many studies and libraries.
Out from the circle of spectators in the hall leaped Fate in a green
silk skirt, under the nom de guerre of "Liz." Her eyes were
hard and blacker than jet. She did not scream or waver. Most
unwomanly, she cried out one oath—the Kid's own favorite oath—and in
his own deep voice; and then while the Small Hours Social Club went
frantically to pieces, she made good her boast to Tommy, the
waiter—made good as far as the length of her knife blade and the
strength of her arm permitted.
And next came the primal instinct of self-preservation—or was it
self-annihilation, the instinct that society has grafted on the
Liz ran out and down the street swift and true as a woodcock flying
through a grove of saplings at dusk.
And then followed the big city's biggest shame, its most ancient and
rotten surviving canker, its pollution and disgrace, its blight and
perversion, its forever infamy and guilt, fostered, unreproved and
cherished, handed down from a long-ago century of the basest
barbarity—the Hue and Cry. Nowhere but in the big cities does it
survive, and here most of all, where the ultimate perfection of
culture, citizenship and alleged superiority joins, bawling, in the
They pursued—a shrieking mob of fathers, mothers, lovers and
maidens—howling, yelling, calling, whistling, crying for blood. Well
may the wolf in the big city stand outside the door. Well may his
heart, the gentler, falter at the siege.
Knowing her way, and hungry for her surcease, she darted down the
familiar ways until at last her feet struck the dull solidity of the
rotting pier. And then it was but a few more panting steps—and good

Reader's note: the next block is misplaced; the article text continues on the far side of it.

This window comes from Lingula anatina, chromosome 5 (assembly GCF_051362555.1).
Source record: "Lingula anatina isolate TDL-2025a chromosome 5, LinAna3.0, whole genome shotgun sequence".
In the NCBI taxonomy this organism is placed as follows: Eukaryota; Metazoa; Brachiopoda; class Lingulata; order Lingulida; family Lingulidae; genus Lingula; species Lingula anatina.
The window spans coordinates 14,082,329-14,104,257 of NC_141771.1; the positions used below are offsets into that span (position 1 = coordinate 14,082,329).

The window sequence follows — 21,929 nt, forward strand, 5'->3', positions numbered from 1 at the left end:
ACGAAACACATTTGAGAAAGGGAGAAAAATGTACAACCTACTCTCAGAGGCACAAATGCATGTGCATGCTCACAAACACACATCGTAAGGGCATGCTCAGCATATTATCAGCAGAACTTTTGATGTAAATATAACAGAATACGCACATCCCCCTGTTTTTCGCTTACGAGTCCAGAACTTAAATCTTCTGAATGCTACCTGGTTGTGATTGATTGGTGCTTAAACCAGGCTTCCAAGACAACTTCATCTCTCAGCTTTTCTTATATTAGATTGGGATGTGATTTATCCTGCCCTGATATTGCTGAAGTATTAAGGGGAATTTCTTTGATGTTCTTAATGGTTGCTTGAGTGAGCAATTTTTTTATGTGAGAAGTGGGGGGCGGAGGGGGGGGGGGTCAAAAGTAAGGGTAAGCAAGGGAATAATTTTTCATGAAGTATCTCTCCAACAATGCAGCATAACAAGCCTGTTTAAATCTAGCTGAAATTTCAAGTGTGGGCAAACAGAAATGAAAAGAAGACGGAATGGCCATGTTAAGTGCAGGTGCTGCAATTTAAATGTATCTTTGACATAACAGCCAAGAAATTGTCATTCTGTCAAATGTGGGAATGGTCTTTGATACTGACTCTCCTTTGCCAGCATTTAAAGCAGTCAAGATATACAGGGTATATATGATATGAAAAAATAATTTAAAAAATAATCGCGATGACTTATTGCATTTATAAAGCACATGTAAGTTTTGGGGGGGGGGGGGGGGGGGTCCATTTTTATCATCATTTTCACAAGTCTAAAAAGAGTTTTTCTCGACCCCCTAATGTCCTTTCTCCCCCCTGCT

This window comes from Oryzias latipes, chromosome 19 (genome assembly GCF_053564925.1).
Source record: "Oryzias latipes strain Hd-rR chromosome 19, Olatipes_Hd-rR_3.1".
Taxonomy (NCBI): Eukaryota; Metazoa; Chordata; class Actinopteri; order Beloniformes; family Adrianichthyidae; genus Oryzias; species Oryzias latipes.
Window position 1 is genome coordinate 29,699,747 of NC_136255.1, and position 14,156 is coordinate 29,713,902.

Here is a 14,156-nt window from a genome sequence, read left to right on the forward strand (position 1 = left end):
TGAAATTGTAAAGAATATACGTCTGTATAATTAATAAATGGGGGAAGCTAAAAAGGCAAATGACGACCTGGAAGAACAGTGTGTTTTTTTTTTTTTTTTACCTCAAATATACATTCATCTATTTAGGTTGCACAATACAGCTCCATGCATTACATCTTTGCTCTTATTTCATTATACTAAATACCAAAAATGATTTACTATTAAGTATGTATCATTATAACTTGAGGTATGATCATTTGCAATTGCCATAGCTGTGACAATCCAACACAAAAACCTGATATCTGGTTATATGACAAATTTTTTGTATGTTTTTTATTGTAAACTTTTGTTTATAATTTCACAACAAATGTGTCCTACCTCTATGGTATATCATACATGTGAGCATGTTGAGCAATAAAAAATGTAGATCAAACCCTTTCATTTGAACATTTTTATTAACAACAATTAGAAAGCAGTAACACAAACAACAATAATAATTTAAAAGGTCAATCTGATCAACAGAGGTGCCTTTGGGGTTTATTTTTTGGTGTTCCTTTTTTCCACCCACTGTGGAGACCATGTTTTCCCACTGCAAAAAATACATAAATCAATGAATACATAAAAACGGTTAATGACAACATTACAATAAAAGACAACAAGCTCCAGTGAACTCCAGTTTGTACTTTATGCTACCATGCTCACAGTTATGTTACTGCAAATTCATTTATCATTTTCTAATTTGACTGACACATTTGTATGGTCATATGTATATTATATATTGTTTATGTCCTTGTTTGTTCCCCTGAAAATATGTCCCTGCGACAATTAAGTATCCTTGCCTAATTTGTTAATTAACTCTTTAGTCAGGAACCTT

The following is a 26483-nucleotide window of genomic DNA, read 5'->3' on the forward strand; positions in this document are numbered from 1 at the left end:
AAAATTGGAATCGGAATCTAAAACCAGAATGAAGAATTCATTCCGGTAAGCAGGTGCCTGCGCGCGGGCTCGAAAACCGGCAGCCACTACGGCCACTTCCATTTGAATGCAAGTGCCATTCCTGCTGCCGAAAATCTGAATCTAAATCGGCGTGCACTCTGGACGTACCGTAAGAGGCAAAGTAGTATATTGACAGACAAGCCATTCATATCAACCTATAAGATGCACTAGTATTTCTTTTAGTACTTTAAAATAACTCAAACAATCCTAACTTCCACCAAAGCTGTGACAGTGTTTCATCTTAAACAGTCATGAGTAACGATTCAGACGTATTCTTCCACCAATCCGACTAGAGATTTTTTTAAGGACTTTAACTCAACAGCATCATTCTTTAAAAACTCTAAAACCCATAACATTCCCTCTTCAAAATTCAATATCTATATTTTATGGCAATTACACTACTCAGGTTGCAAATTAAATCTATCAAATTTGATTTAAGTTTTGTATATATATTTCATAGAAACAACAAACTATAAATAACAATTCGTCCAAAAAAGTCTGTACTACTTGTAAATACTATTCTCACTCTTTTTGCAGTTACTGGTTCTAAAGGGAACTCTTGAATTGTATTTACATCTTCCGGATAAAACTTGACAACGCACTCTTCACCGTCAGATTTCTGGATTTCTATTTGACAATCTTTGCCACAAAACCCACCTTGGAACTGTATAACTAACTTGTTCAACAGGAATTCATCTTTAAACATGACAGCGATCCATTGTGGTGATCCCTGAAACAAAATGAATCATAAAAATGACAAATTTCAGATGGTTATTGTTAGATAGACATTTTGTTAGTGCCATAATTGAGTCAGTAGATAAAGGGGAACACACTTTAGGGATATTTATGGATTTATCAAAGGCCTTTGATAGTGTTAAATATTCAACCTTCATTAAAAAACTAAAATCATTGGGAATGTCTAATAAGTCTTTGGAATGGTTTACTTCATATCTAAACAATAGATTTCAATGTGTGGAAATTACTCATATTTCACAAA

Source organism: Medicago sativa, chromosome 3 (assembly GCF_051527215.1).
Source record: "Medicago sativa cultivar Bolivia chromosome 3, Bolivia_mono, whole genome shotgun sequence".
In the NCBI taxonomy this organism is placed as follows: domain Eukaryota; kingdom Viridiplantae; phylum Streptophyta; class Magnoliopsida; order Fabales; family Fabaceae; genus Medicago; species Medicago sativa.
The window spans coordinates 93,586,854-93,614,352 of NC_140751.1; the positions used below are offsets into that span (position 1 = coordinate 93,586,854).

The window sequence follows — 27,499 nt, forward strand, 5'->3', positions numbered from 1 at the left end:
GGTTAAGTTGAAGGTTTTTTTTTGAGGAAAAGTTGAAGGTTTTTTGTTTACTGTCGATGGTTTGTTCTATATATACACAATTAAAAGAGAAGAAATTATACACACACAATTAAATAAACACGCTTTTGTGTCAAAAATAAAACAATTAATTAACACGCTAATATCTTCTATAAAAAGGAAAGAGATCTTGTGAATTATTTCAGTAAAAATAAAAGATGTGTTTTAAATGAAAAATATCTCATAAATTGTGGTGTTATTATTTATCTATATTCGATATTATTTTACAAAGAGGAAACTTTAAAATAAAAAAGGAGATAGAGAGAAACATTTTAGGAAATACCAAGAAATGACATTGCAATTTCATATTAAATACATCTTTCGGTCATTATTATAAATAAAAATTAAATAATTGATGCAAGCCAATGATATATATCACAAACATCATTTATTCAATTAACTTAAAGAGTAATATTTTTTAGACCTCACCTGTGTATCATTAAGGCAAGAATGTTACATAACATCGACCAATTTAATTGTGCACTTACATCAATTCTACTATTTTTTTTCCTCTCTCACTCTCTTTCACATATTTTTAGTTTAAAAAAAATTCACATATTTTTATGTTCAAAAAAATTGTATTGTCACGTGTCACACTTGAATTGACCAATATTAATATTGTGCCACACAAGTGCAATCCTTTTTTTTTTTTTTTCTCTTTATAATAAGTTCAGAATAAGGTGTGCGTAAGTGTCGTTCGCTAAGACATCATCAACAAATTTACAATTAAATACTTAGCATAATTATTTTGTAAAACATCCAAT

mother East River took Liz to her bosom, soothed her muddily but
quickly, and settled in five minutes the problem that keeps lights
burning o' nights in thousands of pastorates and colleges.
It's mighty funny what kind of dreams one has sometimes. Poets call
them visions, but a vision is only a dream in blank verse. I dreamed
the rest of this story.
I thought I was in the next world. I don't know how I got there; I
suppose I had been riding on the Ninth avenue elevated or taking
patent medicine or trying to pull Jim Jeffries's nose, or doing some
such little injudicious stunt. But, anyhow, there I was, and there
was a great crowd of us outside the courtroom where the judgments
were going on. And every now and then a very beautiful and imposing
court-officer angel would come outside the door and call another
While I was considering my own worldly sins and wondering whether
there would be any use of my trying to prove an alibi by claiming
that I lived in New Jersey, the bailiff angel came to the door and
"Case No. 99,852,743."
Up stepped a plain-clothes man—there were lots of 'em there, dressed
exactly like preachers and hustling us spirits around just like cops
do on earth—and by the arm he dragged—whom, do you think? Why, Liz!
The court officer took her inside and closed the door. I went up to
Mr. Fly-Cop and inquired about the case.
"A very sad one," says he, laying the points of his manicured
fingers together. "An utterly incorrigible girl. I am Special
Terrestrial Officer the Reverend Jones. The case was assigned to me.
The girl murdered her fiance and committed suicide. She had no
defense. My report to the court relates the facts in detail, all of
which are substantiated by reliable witnesses. The wages of sin is
death. Praise the Lord."
The court officer opened the door and stepped out.
"Poor girl," said Special Terrestrial Officer the Reverend Jones,
with a tear in his eye. "It was one of the saddest cases that I ever
met with. Of course she was"—
"Discharged," said the court officer. "Come here, Jonesy. First
thing you know you'll be switched to the pot-pie squad. How would
you like to be on the missionary force in the South Sea Islands—hey?
Now, you quit making these false arrests, or you'll be
transferred—see? The guilty party you've got to look for in this
case is a red-haired, unshaven, untidy man, sitting by the window
reading, in his stocking feet, while his children play in the
streets. Get a move on you."
Now, wasn't that a silly dream?